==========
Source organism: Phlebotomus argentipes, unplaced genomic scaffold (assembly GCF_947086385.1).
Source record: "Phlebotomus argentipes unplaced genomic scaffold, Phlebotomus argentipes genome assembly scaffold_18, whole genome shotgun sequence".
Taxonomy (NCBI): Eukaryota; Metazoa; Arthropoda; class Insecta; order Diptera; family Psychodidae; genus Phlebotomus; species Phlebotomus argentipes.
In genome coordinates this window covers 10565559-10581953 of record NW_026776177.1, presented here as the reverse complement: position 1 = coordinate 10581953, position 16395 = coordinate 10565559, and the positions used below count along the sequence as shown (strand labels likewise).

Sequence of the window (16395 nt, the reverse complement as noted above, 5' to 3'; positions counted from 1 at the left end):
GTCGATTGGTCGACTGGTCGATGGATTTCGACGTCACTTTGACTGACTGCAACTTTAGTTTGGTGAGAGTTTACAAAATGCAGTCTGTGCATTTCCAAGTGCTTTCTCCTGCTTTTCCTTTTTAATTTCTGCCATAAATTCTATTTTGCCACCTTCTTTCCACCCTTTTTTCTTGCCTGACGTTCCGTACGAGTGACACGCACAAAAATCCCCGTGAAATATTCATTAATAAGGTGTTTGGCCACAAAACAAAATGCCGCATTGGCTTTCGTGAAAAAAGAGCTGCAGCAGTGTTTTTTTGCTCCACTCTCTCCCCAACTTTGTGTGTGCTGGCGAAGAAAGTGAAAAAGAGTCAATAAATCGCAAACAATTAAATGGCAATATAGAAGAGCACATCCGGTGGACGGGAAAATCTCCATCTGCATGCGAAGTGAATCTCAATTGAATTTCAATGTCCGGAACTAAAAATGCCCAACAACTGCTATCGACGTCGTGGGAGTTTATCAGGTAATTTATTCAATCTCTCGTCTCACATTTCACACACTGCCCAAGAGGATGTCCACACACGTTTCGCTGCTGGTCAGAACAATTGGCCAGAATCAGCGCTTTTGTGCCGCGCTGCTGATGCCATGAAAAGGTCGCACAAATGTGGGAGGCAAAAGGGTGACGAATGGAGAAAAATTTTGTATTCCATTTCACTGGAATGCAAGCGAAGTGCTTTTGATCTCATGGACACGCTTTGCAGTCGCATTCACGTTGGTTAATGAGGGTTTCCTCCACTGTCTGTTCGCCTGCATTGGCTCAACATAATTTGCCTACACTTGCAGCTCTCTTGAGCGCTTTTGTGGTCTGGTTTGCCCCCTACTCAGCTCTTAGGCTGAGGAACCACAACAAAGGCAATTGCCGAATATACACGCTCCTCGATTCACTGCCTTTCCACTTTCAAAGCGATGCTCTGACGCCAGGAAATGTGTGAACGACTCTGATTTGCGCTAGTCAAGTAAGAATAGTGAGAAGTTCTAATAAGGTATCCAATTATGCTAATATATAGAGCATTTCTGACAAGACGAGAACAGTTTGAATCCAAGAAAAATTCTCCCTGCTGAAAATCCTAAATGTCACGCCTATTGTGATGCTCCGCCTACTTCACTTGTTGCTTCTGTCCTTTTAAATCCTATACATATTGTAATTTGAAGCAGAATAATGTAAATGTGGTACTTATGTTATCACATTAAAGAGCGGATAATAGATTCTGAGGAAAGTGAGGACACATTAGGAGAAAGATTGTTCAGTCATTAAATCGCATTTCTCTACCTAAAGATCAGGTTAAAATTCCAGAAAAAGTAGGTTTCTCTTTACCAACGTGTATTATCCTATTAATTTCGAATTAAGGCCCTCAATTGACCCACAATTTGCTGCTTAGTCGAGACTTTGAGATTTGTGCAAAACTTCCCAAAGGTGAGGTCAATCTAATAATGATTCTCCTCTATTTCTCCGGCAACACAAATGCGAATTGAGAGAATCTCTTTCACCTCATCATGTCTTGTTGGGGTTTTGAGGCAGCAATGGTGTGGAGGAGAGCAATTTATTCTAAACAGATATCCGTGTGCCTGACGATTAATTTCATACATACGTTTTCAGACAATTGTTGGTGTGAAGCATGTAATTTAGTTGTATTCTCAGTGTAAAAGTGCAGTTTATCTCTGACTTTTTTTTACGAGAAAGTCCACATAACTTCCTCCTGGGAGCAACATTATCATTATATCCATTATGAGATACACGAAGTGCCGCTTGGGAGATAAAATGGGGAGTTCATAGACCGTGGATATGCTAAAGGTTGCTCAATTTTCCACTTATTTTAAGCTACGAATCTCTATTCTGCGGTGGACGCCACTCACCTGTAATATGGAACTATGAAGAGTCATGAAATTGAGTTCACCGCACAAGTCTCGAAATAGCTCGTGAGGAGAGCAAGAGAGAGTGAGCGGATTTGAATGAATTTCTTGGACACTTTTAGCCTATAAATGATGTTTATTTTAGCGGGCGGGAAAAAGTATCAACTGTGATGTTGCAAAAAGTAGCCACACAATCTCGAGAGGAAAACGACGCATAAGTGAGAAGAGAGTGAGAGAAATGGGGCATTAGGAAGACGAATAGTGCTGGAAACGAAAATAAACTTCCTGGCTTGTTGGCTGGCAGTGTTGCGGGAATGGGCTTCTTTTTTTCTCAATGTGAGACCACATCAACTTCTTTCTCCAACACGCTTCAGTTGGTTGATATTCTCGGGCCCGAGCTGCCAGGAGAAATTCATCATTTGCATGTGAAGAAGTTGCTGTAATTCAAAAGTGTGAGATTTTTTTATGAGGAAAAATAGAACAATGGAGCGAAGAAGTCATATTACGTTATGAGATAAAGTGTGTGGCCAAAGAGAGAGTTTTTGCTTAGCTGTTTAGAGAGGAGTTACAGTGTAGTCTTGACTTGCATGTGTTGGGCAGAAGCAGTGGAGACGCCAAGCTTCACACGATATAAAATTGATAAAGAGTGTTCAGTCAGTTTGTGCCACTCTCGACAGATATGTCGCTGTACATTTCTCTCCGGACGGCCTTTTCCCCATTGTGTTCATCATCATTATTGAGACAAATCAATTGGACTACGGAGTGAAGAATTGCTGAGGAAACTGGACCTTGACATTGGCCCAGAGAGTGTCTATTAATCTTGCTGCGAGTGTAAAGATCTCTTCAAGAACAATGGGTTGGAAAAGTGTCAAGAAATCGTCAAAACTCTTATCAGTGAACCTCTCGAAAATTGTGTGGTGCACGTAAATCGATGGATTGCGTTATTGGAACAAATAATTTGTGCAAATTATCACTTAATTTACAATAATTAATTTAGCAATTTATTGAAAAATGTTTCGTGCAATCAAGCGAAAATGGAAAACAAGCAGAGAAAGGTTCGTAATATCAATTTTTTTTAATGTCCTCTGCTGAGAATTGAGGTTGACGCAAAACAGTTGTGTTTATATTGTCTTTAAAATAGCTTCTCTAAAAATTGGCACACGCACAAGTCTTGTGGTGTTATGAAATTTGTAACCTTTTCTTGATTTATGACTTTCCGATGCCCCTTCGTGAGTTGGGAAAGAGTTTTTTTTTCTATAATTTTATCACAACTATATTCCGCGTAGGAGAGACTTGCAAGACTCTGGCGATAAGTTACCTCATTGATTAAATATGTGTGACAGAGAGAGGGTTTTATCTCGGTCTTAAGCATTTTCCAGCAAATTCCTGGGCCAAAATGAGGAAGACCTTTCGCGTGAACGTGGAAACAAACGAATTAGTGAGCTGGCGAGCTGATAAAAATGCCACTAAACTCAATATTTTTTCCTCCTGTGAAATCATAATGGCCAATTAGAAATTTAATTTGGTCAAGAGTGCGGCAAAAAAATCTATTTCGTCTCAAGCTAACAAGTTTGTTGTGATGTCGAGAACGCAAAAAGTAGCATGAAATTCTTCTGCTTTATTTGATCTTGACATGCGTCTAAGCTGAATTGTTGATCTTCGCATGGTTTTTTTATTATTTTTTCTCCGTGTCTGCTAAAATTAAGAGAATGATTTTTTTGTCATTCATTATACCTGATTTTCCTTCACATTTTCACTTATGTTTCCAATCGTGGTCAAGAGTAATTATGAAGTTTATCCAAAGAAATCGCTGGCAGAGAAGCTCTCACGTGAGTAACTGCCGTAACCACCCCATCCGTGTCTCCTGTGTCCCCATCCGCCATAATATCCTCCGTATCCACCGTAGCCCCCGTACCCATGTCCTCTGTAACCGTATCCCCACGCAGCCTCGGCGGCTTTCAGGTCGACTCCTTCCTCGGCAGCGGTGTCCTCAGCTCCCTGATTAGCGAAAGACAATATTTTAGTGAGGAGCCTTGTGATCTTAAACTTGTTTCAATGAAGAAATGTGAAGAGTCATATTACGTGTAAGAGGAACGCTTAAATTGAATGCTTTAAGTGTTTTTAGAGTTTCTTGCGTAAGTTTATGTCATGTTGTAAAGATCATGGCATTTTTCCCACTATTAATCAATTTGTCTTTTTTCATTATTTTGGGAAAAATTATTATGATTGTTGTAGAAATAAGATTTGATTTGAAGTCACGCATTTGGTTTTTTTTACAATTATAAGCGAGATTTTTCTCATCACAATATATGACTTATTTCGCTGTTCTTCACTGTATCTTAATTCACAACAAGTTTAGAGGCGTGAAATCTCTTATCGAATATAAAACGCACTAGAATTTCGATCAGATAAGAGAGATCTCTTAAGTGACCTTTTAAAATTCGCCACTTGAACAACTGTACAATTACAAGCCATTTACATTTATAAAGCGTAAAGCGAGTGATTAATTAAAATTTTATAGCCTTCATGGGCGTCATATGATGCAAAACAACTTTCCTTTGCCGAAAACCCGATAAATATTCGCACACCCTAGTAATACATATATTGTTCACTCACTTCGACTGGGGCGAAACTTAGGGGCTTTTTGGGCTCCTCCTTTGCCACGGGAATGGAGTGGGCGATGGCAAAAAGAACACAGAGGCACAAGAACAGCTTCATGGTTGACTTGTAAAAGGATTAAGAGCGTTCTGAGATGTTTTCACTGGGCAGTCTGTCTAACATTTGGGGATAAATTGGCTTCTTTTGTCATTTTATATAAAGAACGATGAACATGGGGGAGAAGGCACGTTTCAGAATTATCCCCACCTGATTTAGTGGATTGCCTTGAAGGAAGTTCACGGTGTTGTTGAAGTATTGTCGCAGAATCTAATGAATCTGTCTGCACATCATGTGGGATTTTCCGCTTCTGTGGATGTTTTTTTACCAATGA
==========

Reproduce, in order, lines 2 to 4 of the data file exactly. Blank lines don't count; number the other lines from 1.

Source record: "Phlebotomus argentipes unplaced genomic scaffold, Phlebotomus argentipes genome assembly scaffold_18, whole genome shotgun sequence".
Taxonomy (NCBI): Eukaryota; Metazoa; Arthropoda; class Insecta; order Diptera; family Psychodidae; genus Phlebotomus; species Phlebotomus argentipes.
In genome coordinates this window covers 10565559-10581953 of record NW_026776177.1, presented here as the reverse complement: position 1 = coordinate 10581953, position 16395 = coordinate 10565559, and the positions used below count along the sequence as shown (strand labels likewise).